At any rate, the general disregard and disinterest among members of the still-inchoate anti-Islam movement for the importance of primary sources is lamentable. A damningly juicy quote like the one used in today
s example may enjoy some traction for a while as it skims along on the surface of demagogic rhetoric. However, sooner or later the effectiveness for a quote like that will run up against a brick wall whenever the intended audience of the quote asks for a reference to verify it, and the person employing the quote cannot produce it. This is particularly infuriating knowing that it is entirely feasible to pin that quote down in its primary source form, if it exists. In addition, having the adequate reference to the primary source at ones fingertips from the beginning adds considerable weight to the force of the quote.

Individuals of the still-inchoate anti-Islam movement have no excuse for this pathetic state of references to primary sources
and the blame and shame most acutely falls on the shoulders of those who have more money, influence and resources to do something about this. The larger situation verges into the problem of a major deficiency in the still-inchoate anti-Islam movement about which I have written many timesnamely, the lack of a definitive, simple yet comprehensive Anti-Islam Manual and, furthermore, the lack of any interest in producing one.

Note: 


I refer the reader to my response to the comment by Nobody” in the comments section below. My response further clarifies the importance of the Jefferson quote of the ambassador as a primary source.

Related Reading:

Primary Sources 101 and why Wikipedia should be renamed “Pseudopedia”
 


2 comments:

Nobody said...

But there is a difference between having primary sources for things like Qur'an, Hadiths, which is actually easier to get, vs primary sources for history books and books regarding quotations, all of which have a weighted amount of perceived subjectivity built into them.

Therefore, if somebody were to actually produce the original quote by Jefferson re: the Barbary pirates, in the same manner that people often cite Churchill's 'The River War' quotation, then Jefferson would be a secondary source here on what the Mehgreb ambassador said re: the Qur'an. I don't see how that improves anything.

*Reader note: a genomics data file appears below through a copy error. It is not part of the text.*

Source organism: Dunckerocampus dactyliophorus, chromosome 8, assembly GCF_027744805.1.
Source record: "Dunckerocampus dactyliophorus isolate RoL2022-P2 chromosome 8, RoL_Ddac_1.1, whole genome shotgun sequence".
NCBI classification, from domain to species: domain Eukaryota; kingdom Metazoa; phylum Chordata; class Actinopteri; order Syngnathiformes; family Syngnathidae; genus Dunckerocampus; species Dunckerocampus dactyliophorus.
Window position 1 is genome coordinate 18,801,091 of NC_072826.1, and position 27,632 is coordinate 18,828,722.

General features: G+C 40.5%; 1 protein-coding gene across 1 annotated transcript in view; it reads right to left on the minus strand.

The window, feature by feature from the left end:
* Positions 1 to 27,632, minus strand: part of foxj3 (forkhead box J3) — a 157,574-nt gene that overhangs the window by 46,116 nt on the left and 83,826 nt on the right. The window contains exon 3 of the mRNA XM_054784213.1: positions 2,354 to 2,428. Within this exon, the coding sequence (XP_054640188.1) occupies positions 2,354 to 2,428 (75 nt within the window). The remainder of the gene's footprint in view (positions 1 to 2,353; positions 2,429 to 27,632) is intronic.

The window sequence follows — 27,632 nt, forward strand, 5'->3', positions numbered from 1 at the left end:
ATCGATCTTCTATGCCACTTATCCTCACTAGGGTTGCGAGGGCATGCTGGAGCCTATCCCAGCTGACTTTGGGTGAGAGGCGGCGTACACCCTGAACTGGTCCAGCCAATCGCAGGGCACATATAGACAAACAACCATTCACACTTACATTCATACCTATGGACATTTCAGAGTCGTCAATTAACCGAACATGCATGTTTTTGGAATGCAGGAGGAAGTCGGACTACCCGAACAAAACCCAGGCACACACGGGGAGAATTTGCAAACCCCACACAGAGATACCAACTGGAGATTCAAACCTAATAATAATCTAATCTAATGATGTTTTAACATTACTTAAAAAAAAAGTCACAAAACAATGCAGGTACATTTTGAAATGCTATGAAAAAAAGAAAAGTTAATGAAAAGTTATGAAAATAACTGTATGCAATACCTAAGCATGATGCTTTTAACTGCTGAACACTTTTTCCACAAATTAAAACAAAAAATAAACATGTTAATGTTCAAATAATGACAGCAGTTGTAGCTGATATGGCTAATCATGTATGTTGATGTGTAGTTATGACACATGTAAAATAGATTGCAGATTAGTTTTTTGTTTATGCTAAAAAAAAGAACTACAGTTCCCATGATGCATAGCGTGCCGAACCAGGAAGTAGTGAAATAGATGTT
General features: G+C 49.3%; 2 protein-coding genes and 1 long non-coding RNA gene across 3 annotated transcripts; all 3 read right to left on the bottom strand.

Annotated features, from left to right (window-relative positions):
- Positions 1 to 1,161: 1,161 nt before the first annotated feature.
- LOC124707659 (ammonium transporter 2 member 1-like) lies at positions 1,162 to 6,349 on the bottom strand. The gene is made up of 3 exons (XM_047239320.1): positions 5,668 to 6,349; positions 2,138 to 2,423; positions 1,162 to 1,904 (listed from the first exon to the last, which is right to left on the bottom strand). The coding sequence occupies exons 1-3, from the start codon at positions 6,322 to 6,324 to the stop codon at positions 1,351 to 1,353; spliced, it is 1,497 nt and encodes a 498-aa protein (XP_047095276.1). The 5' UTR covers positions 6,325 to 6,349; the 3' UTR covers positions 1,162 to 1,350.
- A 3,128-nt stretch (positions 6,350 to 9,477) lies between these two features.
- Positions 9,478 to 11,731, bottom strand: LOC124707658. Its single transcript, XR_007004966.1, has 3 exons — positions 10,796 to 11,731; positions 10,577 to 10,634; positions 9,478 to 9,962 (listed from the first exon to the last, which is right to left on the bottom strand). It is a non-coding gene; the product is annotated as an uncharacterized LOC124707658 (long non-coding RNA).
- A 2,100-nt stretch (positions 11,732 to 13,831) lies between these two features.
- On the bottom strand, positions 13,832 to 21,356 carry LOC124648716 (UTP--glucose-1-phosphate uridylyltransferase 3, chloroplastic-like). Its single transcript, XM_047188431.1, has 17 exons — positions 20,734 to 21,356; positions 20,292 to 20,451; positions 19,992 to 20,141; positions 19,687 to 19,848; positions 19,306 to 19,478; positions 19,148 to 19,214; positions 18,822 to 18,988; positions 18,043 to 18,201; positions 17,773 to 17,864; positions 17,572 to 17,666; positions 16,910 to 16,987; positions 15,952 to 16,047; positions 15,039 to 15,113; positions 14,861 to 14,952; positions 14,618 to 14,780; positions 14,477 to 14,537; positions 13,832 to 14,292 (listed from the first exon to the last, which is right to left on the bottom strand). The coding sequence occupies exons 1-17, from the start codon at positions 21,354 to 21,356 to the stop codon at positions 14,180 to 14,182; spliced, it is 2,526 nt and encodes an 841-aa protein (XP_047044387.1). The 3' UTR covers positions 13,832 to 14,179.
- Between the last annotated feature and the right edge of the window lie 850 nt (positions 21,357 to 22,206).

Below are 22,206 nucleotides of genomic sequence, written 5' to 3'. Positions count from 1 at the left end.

Using Islamic texts to cite and demonstrate anything, be it status of women to jihad on Infidels is easy to do. Saying anything about history these days is impossible because on the PCMC side of things is a whole populace that regards classical history the way it used to be written as the biased viewpoints of White men.

For example, if one tries to justify the destruction of the Maya, Aztec and Inca civilizations on the grounds that they practiced human sacrifice, one would immediately be contradicted by PCMC types who would claim that that is a blood libel claim made by the White conquerors to justify the massacre and destruction of these native peoples. (The case is made worse in the case of the Incas, whose emperor was abducted for ransom and murdered after the ransom was paid) If one doubts this, just look at the public reaction to the Mel Gibson movie about the Mayas.

So as far as history goes, finding primary sources for anything is not going to do one much good. But I do agree that providing evidence simply by inter-links between the echo chamber does not do our side any favors.

Erich said...

Nobody,

I would beg to differ on at least one point you argue.

"there is a difference between having primary sources for things like Qur'an, Hadiths, which is actually easier to get, vs primary sources for history books and books regarding quotations, all of which have a weighted amount of perceived subjectivity built into them."